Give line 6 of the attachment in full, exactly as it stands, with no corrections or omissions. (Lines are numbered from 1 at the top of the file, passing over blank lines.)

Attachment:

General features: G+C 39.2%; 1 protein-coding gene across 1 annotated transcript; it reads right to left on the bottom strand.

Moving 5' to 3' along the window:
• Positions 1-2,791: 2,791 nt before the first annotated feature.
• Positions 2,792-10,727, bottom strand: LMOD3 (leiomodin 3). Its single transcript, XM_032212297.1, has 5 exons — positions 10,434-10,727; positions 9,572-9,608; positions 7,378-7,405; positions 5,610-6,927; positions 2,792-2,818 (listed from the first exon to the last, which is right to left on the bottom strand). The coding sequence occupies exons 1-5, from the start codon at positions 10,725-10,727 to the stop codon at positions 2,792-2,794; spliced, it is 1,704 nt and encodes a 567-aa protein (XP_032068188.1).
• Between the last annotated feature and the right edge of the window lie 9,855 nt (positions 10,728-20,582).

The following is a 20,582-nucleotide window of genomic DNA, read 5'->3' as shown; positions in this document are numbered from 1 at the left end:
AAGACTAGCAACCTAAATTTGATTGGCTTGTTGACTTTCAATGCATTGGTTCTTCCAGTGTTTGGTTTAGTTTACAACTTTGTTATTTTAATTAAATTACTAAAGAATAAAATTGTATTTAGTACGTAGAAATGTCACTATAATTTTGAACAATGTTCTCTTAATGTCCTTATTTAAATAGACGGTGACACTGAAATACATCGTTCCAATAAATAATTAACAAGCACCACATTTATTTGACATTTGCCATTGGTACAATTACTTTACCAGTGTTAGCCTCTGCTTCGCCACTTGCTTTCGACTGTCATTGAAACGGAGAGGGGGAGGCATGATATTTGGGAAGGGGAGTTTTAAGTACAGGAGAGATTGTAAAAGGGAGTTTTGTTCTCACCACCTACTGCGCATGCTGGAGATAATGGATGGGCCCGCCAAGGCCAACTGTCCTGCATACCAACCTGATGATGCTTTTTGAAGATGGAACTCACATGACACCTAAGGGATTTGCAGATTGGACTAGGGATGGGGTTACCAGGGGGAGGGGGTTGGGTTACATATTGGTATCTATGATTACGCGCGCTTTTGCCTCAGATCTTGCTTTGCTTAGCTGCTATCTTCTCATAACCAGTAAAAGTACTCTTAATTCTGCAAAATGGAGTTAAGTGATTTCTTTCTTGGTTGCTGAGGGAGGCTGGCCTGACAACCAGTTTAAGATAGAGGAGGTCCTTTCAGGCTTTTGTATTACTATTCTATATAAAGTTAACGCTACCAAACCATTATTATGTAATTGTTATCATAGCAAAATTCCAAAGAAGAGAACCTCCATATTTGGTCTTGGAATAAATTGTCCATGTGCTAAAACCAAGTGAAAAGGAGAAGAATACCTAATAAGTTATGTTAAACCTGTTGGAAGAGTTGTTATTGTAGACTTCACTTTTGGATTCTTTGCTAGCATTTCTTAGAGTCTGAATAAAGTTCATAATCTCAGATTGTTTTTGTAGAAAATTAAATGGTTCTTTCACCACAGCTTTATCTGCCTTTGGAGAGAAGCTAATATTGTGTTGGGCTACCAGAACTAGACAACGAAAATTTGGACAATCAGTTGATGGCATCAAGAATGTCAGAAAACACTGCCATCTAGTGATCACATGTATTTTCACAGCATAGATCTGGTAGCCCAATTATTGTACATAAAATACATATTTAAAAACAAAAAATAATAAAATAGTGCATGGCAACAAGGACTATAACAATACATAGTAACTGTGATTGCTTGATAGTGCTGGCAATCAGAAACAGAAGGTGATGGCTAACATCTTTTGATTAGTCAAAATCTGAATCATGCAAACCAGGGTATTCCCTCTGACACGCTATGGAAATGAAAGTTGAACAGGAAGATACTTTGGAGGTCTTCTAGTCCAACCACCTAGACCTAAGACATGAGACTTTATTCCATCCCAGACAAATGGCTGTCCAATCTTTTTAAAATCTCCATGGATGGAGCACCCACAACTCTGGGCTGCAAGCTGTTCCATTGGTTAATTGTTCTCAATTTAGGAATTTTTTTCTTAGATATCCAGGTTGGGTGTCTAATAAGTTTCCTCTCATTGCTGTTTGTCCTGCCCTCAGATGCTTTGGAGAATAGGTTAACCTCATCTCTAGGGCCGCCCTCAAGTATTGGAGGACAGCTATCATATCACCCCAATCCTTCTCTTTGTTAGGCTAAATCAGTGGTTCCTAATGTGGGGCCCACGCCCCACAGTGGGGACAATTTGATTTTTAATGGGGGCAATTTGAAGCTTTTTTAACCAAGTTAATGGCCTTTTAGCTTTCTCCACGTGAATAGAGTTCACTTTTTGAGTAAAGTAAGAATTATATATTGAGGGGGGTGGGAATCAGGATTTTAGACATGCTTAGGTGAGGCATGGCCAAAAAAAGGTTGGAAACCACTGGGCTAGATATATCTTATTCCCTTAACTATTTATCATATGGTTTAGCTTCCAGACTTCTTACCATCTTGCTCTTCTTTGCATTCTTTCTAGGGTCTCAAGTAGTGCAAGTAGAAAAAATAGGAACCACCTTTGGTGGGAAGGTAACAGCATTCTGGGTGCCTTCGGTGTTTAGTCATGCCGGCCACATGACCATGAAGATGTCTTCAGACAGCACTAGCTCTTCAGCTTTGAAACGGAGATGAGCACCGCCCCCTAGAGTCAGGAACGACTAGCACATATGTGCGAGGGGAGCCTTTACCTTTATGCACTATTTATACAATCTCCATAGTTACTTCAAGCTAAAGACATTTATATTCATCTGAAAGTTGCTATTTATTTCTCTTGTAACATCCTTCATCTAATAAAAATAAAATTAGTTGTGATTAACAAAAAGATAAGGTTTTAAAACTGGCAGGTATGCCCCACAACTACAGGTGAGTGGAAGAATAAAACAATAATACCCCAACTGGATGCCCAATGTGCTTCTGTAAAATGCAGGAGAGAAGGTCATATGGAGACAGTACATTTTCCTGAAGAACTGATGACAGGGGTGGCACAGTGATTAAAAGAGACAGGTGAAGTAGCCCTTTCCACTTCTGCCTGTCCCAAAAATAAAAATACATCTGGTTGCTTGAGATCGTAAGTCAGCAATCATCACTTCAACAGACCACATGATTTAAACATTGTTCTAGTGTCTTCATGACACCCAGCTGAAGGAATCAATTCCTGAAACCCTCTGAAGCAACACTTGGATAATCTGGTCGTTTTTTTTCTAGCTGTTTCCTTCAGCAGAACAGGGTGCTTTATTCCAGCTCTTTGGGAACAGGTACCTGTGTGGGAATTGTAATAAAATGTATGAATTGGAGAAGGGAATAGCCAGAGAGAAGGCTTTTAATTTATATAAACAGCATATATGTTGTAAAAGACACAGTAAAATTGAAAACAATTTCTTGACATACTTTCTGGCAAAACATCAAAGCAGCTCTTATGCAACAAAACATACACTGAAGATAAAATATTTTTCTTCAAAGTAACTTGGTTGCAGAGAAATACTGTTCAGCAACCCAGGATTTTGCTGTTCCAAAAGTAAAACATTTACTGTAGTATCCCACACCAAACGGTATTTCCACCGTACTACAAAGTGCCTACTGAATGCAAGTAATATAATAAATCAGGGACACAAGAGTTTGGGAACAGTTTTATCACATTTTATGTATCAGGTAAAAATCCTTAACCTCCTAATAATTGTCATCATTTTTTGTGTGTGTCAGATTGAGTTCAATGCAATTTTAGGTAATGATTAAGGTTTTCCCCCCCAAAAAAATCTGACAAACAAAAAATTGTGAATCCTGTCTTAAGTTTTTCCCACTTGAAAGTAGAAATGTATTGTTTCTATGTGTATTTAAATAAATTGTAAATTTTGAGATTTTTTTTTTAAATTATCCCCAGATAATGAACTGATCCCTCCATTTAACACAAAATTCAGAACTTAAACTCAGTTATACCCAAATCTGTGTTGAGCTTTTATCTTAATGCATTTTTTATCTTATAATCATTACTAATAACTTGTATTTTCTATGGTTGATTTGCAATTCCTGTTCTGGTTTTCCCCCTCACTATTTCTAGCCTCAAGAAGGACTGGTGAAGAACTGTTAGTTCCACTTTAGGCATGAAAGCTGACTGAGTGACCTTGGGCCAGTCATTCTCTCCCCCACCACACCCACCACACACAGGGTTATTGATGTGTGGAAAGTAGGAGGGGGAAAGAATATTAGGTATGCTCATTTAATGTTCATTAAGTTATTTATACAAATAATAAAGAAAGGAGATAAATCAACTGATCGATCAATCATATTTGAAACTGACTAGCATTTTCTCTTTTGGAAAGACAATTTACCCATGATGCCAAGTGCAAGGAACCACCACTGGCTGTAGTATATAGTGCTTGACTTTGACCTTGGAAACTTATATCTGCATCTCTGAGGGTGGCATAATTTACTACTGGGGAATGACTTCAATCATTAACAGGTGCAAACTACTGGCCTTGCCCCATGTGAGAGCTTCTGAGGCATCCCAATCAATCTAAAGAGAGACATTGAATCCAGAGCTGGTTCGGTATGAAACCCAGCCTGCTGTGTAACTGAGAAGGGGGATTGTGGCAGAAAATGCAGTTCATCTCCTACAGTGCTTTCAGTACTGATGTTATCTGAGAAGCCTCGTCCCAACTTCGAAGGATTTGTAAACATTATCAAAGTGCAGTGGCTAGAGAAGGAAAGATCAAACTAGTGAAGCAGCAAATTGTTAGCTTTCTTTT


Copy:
The following is a 20,582-nucleotide window of genomic DNA, read 5'->3' as shown; positions in this document are numbered from 1 at the left end: